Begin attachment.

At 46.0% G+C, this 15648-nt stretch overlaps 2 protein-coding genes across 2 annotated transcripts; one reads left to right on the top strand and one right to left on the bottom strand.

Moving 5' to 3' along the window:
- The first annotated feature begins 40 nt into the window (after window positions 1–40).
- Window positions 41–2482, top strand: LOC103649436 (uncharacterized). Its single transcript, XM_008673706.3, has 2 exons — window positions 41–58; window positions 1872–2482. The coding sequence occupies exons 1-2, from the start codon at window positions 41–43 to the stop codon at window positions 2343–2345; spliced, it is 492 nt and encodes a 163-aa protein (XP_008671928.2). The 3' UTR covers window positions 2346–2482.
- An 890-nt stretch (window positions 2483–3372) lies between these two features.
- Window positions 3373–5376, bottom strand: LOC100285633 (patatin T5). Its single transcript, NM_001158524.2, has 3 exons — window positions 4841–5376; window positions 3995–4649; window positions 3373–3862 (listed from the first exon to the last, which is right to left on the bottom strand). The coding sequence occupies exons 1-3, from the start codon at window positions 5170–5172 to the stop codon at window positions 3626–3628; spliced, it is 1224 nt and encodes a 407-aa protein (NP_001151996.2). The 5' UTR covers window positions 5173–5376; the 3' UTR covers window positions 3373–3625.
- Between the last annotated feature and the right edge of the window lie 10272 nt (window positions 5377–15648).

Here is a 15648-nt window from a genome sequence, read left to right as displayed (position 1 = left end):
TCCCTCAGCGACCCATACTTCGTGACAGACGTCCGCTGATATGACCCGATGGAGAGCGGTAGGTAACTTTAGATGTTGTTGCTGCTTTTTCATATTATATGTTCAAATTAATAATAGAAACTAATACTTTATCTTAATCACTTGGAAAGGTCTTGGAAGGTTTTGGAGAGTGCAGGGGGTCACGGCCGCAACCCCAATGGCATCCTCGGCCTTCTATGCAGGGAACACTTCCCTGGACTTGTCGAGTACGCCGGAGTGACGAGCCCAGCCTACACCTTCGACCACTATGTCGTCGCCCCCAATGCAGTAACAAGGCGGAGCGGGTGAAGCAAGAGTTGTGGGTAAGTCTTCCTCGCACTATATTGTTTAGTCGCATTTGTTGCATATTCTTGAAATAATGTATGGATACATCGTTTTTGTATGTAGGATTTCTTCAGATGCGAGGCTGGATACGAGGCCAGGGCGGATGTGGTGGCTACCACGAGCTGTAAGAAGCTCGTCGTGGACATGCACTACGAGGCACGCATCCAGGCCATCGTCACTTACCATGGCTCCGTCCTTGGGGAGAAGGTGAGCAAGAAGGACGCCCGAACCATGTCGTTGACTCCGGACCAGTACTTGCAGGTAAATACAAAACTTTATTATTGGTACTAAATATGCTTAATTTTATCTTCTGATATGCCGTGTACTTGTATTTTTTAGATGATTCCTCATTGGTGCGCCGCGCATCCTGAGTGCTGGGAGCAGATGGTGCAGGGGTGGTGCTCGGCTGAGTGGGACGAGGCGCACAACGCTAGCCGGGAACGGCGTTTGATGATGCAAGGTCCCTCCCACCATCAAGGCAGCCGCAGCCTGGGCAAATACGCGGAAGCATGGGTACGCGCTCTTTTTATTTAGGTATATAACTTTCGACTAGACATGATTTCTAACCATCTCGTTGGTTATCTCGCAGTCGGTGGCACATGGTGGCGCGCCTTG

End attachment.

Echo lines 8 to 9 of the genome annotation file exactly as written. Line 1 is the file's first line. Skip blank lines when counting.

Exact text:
Here is a 15648-nt window from a genome sequence, read left to right as displayed (position 1 = left end):
TCCCTCAGCGACCCATACTTCGTGACAGACGTCCGCTGATATGACCCGATGGAGAGCGGTAGGTAACTTTAGATGTTGTTGCTGCTTTTTCATATTATATGTTCAAATTAATAATAGAAACTAATACTTTATCTTAATCACTTGGAAAGGTCTTGGAAGGTTTTGGAGAGTGCAGGGGGTCACGGCCGCAACCCCAATGGCATCCTCGGCCTTCTATGCAGGGAACACTTCCCTGGACTTGTCGAGTACGCCGGAGTGACGAGCCCAGCCTACACCTTCGACCACTATGTCGTCGCCCCCAATGCAGTAACAAGGCGGAGCGGGTGAAGCAAGAGTTGTGGGTAAGTCTTCCTCGCACTATATTGTTTAGTCGCATTTGTTGCATATTCTTGAAATAATGTATGGATACATCGTTTTTGTATGTAGGATTTCTTCAGATGCGAGGCTGGATACGAGGCCAGGGCGGATGTGGTGGCTACCACGAGCTGTAAGAAGCTCGTCGTGGACATGCACTACGAGGCACGCATCCAGGCCATCGTCACTTACCATGGCTCCGTCCTTGGGGAGAAGGTGAGCAAGAAGGACGCCCGAACCATGTCGTTGACTCCGGACCAGTACTTGCAGGTAAATACAAAACTTTATTATTGGTACTAAATATGCTTAATTTTATCTTCTGATATGCCGTGTACTTGTATTTTTTAGATGATTCCTCATTGGTGCGCCGCGCATCCTGAGTGCTGGGAGCAGATGGTGCAGGGGTGGTGCTCGGCTGAGTGGGACGAGGCGCACAACGCTAGCCGGGAACGGCGTTTGATGATGCAAGGTCCCTCCCACCATCAAGGCAGCCGCAGCCTGGGCAAATACGCGGAAGCATGGGTACGCGCTCTTTTTATTTAGGTATATAACTTTCGACTAGACATGATTTCTAACCATCTCGTTGGTTATCTCGCAGTCGGTGGCACATGGTGGCGCGCCTTG